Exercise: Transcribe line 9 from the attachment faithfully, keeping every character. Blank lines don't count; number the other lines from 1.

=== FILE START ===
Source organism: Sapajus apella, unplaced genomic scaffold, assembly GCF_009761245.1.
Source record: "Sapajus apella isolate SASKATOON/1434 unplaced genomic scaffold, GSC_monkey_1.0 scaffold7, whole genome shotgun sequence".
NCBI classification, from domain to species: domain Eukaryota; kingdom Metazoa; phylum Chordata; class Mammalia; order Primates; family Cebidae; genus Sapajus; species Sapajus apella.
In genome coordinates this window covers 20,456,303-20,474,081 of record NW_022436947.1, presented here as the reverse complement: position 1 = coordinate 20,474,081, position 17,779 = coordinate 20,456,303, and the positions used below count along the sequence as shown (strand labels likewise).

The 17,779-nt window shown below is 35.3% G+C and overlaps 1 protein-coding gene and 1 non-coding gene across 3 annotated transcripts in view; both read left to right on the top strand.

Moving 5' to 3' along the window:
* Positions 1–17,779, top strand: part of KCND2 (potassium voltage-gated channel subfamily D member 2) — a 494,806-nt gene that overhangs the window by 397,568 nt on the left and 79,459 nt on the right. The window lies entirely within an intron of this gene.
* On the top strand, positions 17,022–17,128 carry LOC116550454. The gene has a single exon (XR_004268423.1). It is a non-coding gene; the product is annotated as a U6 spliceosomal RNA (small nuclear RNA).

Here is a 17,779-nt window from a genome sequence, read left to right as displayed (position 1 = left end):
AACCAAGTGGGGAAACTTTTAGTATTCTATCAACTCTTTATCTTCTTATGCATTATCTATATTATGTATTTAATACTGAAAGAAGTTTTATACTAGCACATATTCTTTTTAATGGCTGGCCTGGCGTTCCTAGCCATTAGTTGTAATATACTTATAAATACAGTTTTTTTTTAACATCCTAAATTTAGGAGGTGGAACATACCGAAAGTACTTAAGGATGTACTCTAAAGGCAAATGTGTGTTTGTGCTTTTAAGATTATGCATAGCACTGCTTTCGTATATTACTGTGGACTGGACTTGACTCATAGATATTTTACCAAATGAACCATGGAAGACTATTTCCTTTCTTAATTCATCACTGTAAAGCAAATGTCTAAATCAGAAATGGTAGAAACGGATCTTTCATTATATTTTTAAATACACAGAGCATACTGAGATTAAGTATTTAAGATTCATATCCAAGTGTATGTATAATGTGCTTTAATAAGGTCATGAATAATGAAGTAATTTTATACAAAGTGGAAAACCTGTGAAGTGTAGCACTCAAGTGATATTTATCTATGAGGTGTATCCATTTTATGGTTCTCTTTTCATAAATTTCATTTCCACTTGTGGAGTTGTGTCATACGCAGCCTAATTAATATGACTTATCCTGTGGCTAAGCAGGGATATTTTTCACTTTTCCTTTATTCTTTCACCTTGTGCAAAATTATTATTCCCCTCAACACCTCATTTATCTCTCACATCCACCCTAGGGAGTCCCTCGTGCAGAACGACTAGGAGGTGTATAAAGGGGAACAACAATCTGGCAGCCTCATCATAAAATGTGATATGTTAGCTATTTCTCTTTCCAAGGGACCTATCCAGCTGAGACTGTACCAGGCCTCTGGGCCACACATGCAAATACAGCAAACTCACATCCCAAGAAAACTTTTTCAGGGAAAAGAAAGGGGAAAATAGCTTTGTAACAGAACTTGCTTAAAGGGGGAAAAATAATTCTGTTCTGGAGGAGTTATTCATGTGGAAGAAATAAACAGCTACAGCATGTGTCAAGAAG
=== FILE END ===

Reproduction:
Here is a 17,779-nt window from a genome sequence, read left to right as displayed (position 1 = left end):